For information on these programs and projects, contact:

Best Practices

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The DWD Division of Employment and Training Best Practice website is a location for Wisconsin's Workforce Development Board employees to review state and national best practice approaches. As a workforce professional, you can use this site to learn more about activities specific to your current projects or simply read about the latest workforce development activities..

Best Practice introduces employees of Wisconsin's Workforce Development Boards to best practice programs, or navigation to other state and national best practice sites. As a workforce professional, you can peruse the topics presented below or use the links provided to review other sites. This page is also complementary to the WDA Best Practice SharePoint site where those with access can take advantage of the services offered at that location.

The page will be updated biweekly with topic overviews important to workforce development activities. You will see new topics introduced here, but if you miss something of interest after an update, simply go to the archive page. Information will be stored there for a period of time. At this time there are no archived topics. As archived topics become available an archive link will be added in the blue information spaces on the right hand side of this page.

Check out the topics below, review the links on the right side of the page, or those with access to WDA Best Practices can benefit from enhanced connectivity. This is the page where Wisconsin's workforce professionals have an opportunity to learn more about subject matter that can enable leveraging the activities of other workforce professionals from across the state or the nation.

Business Services

Automated machinery on a factory assembly floor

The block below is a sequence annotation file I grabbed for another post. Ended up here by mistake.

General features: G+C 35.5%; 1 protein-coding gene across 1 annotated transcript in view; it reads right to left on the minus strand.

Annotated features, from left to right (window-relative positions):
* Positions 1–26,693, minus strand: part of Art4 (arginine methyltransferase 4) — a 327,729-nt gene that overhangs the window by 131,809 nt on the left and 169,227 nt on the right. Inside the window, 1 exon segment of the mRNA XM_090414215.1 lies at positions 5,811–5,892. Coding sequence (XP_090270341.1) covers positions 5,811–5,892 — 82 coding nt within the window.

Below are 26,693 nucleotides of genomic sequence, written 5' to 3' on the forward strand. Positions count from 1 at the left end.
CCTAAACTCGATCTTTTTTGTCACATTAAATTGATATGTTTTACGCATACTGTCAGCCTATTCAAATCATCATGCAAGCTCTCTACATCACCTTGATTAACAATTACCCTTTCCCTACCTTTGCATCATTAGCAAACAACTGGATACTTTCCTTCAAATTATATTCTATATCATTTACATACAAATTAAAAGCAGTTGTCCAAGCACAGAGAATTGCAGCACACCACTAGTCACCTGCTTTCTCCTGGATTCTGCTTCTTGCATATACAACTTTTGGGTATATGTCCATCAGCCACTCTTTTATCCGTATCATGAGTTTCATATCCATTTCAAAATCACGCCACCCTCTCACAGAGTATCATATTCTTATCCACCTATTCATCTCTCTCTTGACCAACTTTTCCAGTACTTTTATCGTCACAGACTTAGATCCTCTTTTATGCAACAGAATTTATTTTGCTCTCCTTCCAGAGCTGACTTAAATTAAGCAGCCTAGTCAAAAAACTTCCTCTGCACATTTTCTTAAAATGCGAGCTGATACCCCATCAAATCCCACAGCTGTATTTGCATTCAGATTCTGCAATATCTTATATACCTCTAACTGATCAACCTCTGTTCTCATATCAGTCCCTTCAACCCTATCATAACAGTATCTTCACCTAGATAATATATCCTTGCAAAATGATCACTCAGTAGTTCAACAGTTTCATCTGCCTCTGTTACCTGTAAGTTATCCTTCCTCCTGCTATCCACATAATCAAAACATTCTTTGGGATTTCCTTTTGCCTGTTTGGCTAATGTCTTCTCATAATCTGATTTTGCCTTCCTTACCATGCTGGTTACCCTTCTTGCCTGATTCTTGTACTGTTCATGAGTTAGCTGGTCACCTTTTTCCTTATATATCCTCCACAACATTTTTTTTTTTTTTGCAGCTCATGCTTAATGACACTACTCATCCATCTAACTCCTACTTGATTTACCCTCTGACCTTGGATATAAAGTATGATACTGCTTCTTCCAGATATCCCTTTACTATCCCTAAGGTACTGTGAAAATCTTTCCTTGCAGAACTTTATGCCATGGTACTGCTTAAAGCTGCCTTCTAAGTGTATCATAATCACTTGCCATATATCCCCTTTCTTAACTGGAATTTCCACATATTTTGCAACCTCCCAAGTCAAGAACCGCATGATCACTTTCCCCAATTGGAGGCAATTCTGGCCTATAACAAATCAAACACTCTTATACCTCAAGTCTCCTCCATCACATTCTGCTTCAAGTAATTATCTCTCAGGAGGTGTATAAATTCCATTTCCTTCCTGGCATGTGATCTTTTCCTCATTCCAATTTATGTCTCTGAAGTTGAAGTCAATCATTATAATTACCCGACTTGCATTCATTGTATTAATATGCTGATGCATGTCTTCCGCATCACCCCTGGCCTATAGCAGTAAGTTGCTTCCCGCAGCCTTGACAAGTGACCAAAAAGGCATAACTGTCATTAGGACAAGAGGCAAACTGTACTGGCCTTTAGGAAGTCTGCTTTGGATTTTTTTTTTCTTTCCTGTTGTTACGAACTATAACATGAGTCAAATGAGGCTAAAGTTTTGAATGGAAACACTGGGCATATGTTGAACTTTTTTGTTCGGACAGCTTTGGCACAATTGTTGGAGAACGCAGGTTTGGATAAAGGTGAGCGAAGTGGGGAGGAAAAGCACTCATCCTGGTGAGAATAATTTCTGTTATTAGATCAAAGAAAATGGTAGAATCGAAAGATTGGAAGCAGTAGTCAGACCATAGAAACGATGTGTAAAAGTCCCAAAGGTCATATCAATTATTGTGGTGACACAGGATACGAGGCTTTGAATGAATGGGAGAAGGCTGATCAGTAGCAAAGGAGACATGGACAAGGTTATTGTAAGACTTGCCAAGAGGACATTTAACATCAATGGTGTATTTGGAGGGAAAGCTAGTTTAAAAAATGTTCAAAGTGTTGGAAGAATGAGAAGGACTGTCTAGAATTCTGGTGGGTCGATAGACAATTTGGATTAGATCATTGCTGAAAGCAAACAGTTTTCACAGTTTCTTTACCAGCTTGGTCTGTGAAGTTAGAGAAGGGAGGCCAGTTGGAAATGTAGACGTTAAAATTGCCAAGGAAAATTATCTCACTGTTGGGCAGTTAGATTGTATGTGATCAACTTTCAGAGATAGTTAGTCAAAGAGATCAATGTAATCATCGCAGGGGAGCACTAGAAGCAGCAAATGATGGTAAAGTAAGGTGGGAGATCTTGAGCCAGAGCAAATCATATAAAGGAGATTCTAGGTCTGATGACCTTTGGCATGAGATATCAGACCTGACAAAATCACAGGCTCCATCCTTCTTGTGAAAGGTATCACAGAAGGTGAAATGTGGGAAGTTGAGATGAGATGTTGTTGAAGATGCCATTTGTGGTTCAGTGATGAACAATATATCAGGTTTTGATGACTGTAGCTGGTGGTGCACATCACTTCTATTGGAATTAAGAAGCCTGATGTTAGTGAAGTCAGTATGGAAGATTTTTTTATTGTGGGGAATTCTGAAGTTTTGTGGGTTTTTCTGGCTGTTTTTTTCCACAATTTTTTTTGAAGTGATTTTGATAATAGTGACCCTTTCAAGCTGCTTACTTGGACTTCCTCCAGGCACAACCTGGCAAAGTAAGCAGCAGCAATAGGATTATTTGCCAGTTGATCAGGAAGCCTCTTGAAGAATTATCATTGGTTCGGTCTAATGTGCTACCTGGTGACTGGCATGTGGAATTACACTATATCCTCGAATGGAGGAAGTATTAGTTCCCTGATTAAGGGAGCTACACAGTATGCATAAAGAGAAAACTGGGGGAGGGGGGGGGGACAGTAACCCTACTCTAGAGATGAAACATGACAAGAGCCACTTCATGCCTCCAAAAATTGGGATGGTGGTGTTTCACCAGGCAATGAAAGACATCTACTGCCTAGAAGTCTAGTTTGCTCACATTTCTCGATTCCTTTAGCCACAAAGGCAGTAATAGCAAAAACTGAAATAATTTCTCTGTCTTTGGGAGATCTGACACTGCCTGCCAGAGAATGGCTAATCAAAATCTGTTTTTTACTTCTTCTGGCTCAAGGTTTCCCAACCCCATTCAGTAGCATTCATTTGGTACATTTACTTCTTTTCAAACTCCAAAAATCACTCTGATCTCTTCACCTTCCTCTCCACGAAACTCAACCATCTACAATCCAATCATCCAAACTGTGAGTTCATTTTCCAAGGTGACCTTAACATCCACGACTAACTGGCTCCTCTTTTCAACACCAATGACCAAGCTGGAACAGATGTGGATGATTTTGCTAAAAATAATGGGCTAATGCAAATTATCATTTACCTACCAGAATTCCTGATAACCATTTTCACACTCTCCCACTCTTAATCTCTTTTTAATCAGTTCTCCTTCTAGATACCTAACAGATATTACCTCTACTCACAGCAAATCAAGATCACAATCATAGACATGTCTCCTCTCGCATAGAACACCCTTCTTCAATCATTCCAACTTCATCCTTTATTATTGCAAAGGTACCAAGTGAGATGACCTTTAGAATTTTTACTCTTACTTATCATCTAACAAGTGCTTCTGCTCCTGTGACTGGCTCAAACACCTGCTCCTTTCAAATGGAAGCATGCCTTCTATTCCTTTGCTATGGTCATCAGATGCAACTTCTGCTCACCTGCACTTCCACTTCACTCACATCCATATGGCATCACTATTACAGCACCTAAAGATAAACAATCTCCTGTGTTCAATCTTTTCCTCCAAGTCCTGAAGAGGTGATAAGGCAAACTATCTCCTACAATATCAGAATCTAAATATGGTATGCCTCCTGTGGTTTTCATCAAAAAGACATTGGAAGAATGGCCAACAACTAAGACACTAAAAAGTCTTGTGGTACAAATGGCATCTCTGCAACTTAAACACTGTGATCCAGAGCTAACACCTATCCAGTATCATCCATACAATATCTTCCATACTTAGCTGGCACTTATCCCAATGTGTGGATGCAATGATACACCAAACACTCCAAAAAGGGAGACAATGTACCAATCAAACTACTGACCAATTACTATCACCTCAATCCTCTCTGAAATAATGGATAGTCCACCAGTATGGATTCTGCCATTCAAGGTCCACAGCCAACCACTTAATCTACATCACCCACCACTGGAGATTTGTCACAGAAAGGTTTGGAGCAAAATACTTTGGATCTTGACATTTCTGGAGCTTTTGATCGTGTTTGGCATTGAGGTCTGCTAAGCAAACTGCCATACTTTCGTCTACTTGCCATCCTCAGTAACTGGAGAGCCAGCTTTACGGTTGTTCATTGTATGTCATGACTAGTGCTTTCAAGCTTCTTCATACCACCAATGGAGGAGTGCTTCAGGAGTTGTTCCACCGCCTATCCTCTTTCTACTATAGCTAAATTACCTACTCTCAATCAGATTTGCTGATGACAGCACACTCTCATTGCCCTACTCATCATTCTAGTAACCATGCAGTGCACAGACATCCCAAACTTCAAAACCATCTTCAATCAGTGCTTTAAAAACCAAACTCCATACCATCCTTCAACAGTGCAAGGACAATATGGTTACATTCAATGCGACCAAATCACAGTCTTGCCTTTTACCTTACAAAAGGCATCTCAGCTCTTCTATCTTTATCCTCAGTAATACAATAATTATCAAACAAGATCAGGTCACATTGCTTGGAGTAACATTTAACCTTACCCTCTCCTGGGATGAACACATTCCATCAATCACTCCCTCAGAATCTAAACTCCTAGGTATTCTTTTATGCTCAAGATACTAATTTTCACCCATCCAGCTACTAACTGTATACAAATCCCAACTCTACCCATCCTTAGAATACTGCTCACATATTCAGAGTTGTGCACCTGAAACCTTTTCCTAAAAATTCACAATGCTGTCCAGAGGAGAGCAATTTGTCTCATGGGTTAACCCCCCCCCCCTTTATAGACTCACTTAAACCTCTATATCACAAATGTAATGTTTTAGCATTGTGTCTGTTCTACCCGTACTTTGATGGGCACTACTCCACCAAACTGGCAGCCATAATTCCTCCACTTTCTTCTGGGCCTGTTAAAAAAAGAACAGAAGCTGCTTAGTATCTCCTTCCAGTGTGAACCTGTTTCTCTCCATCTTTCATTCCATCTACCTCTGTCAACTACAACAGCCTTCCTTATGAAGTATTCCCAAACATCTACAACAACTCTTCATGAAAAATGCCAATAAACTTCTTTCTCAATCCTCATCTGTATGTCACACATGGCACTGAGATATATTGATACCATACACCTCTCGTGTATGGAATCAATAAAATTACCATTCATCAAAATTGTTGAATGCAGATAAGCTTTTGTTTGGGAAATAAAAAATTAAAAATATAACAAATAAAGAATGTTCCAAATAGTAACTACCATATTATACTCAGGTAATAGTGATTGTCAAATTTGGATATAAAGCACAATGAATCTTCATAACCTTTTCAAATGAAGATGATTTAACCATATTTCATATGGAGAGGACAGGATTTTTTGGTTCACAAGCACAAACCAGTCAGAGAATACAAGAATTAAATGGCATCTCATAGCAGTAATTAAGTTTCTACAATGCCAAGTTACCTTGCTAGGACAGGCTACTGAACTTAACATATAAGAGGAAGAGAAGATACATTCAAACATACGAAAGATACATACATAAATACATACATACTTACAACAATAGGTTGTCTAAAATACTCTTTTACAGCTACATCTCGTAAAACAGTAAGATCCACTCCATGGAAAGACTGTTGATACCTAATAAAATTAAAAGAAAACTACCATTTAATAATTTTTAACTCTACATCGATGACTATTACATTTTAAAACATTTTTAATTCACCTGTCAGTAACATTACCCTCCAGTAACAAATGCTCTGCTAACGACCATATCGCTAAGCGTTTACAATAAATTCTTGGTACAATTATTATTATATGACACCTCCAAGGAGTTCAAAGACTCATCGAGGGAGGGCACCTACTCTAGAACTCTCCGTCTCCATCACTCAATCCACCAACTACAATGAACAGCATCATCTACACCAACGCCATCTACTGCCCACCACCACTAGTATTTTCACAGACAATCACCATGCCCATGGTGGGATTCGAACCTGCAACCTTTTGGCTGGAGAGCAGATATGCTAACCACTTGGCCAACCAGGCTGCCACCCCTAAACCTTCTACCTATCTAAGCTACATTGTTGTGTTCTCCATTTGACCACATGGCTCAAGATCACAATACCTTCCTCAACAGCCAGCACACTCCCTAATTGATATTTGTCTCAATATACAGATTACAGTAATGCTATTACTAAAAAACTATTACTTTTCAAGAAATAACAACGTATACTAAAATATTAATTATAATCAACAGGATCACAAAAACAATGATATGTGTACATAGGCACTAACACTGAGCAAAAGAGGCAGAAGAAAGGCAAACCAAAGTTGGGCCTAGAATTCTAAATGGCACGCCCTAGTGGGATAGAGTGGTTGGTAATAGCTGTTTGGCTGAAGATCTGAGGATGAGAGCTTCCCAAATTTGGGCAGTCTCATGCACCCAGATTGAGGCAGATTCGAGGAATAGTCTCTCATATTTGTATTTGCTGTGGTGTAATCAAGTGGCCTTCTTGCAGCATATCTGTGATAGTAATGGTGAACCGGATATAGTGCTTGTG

The evidence is convincing that industry clusters are an effective organizing framework for positively impacting economic and workforce development activities.

More than 25 states have adopted cluster strategies as a way to do business in states and regions. The cluster approach is inherently demand-driven, skills required, training program requirements and candidate assessment factors to improve successful transition from training to long-term employment.

Business Solutions Professional

Two men in hard hats engaged in a discussion

Since 2007 Michigan has certified 600 Business Solutions Professionals (BSP) through 17 cohorts. 60% of the trainees have been members of Workforce Development organizations, 20% have been in organizations connected to workforce development, and 20% have been outside of the state's workforce development organizations. BSP is Michigan's solution to economic gardening. The state believes that BSPs have and will continue to be the driver that fosters a more entrepreneurial approach to region and statewide prosperity. In contrast to traditional state business service assistance, economic gardening focuses on strategic growth challenges, such as conducting emergency response activities based on in-state economic/market conditions. BSPs operating under the banner of economic gardening help CEOs identify issues hindering their growth and then leverage sophisticated tools to deliver insight and information that is applied immediately.

The process is based on using the five principals of business services in a more effective manner. They are:

  1. Networking
  2. Partnership
  3. Assets
  4. Structured Process- Entering, Fact Finding, Implementation, and Evaluation
  5. Business Relations

The BSP process is a vehicle to broaden the business services playing field. Michigan has determined that the business service process has not been effective when the focus of those efforts has been to collect job orders and not support an effort to ask the big why questions. The state surmised that business services needed to provide a value add component and go the distance of taking a real interest in the business. When the process was based on job orders, the state's business community never appreciated the overall value a team of business solutions professionals offered. Business services have to change from a singular focus to one more interested in taking and filling job orders. The business community needed a source that provided operational support strategic support, component as well as offering an interconnection to the business community. No other resource group offered an unbiased support group, and when the unions were made between, economic development, manufacturing process improvement, tech colleges, and workforce development, the business community realized the value of the association.

Labor Market Understanding

Group of three in hard hats having a discussion

Each month Job Center of Wisconsin (JCW) Metrics report displays characteristics of job postings statewide and by local workforce development areas.

Each report contains graphic presentations of job openings over the last two years, top 15 jobs for the area, and top five jobs posted by education, plus a lot more information. New January 2013.